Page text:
Screen shots of prisoners, including numerous pictures taken from inside a cell and posted to the popular social networking site Facebook.
Screen shot of prisoner who was posting on Facebook. His profile has since been removed.
An unidentified prisoner poses for a picture in this screen shot from Facebook. The inmate is holding numerous cartons of cigarettes and rolling paper.
MONTGOMERY, AL (WSFA) -
It's the world's most popular way to connect and keep in touch, but for inmates in Alabama – Facebook is supposed to be off limits. WSFA 12 News had evidence that prisoners are accessing and posting to the social networking site from behind bars, with unsettling details.
"It's a never-ending task, we fight it every day, just like officers on the street fight drunk driving every day, we fight cell phones in prison every day," says Brian Corbett, Public Information Officer at the Department of Corrections.
For now, at least one prisoner appears to be winning that fight, and breaking other rules. We found pictures and posts on Facebook, on the account registered to Jay Ysc Dacrew Thomas.
The pictures show men dressed in what appears to be prison garb, standing in what looks like a prison cell, posting to the internet from a mobile device. One post even includes a phone number to contact the prisoner, though he refused to tell those on his profile at which prison he was being housed.
WSFA 12 News attempted to call the cell phone several times throughout the day, but there was never an answer.
"Keep in mind," Corbett says, "he knows the cell phone's illegal. He knows it's contraband."
The Dept. of Corrections was unaware of the page until WSFA 12 News Reporter Bethany Wales contacted Corbett for reaction. "Cell phones are against the law, that's a new bill that just passed last year, making the possession, or the introduction of a cell phone into a prison setting a class C felony," Corbett explains, though he still is not surprised by the discovery. "Last year we confiscated more than 5,000 cell phones statewide."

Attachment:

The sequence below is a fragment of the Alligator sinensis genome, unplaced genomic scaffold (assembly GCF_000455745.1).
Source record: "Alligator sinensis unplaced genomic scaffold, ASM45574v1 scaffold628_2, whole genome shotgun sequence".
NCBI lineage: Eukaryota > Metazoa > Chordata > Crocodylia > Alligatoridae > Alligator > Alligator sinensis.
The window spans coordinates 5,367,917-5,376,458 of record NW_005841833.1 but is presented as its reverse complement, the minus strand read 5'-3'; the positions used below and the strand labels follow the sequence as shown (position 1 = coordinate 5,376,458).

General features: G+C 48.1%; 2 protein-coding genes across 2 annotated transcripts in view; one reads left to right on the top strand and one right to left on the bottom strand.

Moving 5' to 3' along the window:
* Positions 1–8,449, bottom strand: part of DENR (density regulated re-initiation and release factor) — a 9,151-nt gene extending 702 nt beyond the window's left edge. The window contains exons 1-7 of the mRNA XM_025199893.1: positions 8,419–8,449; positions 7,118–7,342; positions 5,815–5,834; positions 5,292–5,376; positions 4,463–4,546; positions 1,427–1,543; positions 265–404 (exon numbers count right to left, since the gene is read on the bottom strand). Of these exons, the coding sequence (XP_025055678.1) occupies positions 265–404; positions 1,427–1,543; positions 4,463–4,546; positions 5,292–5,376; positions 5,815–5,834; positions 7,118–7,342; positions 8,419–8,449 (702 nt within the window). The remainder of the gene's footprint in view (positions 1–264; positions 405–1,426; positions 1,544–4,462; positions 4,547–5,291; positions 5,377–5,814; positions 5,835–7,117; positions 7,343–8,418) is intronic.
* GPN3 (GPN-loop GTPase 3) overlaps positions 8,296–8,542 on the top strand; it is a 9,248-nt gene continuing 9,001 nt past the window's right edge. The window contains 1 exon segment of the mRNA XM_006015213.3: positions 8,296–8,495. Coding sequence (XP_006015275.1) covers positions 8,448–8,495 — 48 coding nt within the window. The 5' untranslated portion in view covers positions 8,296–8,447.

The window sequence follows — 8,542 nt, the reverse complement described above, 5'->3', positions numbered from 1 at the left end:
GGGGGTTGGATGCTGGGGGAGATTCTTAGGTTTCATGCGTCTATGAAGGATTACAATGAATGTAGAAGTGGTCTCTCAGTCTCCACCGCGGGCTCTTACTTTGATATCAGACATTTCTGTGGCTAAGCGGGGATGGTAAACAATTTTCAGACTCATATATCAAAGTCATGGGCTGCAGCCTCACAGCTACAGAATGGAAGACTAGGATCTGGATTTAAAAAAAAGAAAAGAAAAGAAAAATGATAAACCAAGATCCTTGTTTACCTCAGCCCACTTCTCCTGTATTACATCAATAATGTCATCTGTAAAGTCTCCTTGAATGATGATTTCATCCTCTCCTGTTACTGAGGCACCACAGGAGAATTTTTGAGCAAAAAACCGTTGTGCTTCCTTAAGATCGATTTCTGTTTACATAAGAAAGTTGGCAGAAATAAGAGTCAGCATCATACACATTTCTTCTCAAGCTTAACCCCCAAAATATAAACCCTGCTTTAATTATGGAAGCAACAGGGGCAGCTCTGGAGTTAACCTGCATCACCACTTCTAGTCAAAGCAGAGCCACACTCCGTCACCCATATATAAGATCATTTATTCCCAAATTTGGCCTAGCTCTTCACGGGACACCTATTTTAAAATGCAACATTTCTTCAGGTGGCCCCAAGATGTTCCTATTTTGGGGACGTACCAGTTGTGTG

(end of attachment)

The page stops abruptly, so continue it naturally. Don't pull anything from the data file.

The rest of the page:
The Department also has a policy against inmates using social networks. It's clearly posted on the DOC's website that such sites "are a security violation and will be shut down." Brian Corbett says that's just what the department is working towards now. "They'll look for a cell phone at the facility, and they'll contact Facebook or whatever the social network provider and have that page removed."
Within minutes of the story airing on television, the prisoner's profile was no longer available on the social networking site.
And, Corbett says, the inmates involved could face further punishment. "With what you've shown me, he can receive a disciplinary citation, that's up to 45 days loss of privileges, that could be loss of phone use, loss of visitation, loss of cantine, possibly loss of good time, possibly segregation, a number of things could occur with that disciplinary violation."
Corbett says state corrections facilities conduct random searches on a regular basis, but more specific searches will take place after tips like this. A Facebook spokesperson says it will disable accounts that are reported to be in violation of local, state or federal laws.
No one with the Department of Corrections would positively identify the prisoner in the Facebook profile, or how he was able to obtain the illegal phone.